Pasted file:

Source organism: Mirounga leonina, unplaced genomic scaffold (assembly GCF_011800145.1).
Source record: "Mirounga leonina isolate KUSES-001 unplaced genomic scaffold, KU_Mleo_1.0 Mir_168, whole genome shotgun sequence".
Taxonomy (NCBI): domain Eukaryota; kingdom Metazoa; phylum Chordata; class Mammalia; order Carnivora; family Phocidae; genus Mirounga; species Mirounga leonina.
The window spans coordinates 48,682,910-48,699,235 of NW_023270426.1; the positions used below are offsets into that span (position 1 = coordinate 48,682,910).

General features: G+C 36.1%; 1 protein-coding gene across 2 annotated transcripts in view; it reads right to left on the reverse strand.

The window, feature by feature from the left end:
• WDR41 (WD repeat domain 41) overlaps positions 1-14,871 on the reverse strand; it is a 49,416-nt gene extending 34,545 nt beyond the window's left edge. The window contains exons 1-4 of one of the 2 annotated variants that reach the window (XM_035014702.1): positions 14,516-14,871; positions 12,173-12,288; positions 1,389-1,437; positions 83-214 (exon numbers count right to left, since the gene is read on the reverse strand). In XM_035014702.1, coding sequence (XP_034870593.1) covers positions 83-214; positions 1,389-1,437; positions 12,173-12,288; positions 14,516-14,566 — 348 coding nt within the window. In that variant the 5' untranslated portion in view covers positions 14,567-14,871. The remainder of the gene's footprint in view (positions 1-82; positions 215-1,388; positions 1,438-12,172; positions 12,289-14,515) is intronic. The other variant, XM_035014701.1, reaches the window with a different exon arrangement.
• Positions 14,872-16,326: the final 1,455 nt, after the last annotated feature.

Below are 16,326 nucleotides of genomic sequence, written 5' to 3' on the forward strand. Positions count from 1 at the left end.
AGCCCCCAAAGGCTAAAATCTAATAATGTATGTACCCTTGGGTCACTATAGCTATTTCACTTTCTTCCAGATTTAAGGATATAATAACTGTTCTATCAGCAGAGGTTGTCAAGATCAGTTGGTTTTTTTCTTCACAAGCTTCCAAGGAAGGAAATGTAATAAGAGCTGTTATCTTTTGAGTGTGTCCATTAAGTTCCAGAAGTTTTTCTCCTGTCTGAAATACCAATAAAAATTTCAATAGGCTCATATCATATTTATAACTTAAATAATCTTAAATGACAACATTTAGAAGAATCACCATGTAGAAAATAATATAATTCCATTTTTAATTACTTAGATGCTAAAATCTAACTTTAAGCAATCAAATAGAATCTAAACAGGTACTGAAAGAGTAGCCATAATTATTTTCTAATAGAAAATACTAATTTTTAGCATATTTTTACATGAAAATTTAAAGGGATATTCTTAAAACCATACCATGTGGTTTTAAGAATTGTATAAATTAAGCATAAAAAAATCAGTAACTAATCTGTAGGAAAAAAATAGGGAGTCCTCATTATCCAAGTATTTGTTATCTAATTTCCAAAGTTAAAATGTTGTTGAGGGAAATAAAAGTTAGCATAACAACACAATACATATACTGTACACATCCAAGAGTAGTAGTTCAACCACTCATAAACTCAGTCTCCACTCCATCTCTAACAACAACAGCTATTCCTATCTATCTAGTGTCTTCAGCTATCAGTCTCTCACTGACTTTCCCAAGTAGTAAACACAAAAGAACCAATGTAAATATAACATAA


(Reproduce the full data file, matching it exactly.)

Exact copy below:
Source organism: Mirounga leonina, unplaced genomic scaffold (assembly GCF_011800145.1).
Source record: "Mirounga leonina isolate KUSES-001 unplaced genomic scaffold, KU_Mleo_1.0 Mir_168, whole genome shotgun sequence".
Taxonomy (NCBI): domain Eukaryota; kingdom Metazoa; phylum Chordata; class Mammalia; order Carnivora; family Phocidae; genus Mirounga; species Mirounga leonina.
The window spans coordinates 48,682,910-48,699,235 of NW_023270426.1; the positions used below are offsets into that span (position 1 = coordinate 48,682,910).

General features: G+C 36.1%; 1 protein-coding gene across 2 annotated transcripts in view; it reads right to left on the reverse strand.

The window, feature by feature from the left end:
• WDR41 (WD repeat domain 41) overlaps positions 1-14,871 on the reverse strand; it is a 49,416-nt gene extending 34,545 nt beyond the window's left edge. The window contains exons 1-4 of one of the 2 annotated variants that reach the window (XM_035014702.1): positions 14,516-14,871; positions 12,173-12,288; positions 1,389-1,437; positions 83-214 (exon numbers count right to left, since the gene is read on the reverse strand). In XM_035014702.1, coding sequence (XP_034870593.1) covers positions 83-214; positions 1,389-1,437; positions 12,173-12,288; positions 14,516-14,566 — 348 coding nt within the window. In that variant the 5' untranslated portion in view covers positions 14,567-14,871. The remainder of the gene's footprint in view (positions 1-82; positions 215-1,388; positions 1,438-12,172; positions 12,289-14,515) is intronic. The other variant, XM_035014701.1, reaches the window with a different exon arrangement.
• Positions 14,872-16,326: the final 1,455 nt, after the last annotated feature.

Below are 16,326 nucleotides of genomic sequence, written 5' to 3' on the forward strand. Positions count from 1 at the left end.
AGCCCCCAAAGGCTAAAATCTAATAATGTATGTACCCTTGGGTCACTATAGCTATTTCACTTTCTTCCAGATTTAAGGATATAATAACTGTTCTATCAGCAGAGGTTGTCAAGATCAGTTGGTTTTTTTCTTCACAAGCTTCCAAGGAAGGAAATGTAATAAGAGCTGTTATCTTTTGAGTGTGTCCATTAAGTTCCAGAAGTTTTTCTCCTGTCTGAAATACCAATAAAAATTTCAATAGGCTCATATCATATTTATAACTTAAATAATCTTAAATGACAACATTTAGAAGAATCACCATGTAGAAAATAATATAATTCCATTTTTAATTACTTAGATGCTAAAATCTAACTTTAAGCAATCAAATAGAATCTAAACAGGTACTGAAAGAGTAGCCATAATTATTTTCTAATAGAAAATACTAATTTTTAGCATATTTTTACATGAAAATTTAAAGGGATATTCTTAAAACCATACCATGTGGTTTTAAGAATTGTATAAATTAAGCATAAAAAAATCAGTAACTAATCTGTAGGAAAAAAATAGGGAGTCCTCATTATCCAAGTATTTGTTATCTAATTTCCAAAGTTAAAATGTTGTTGAGGGAAATAAAAGTTAGCATAACAACACAATACATATACTGTACACATCCAAGAGTAGTAGTTCAACCACTCATAAACTCAGTCTCCACTCCATCTCTAACAACAACAGCTATTCCTATCTATCTAGTGTCTTCAGCTATCAGTCTCTCACTGACTTTCCCAAGTAGTAAACACAAAAGAACCAATGTAAATATAACATAA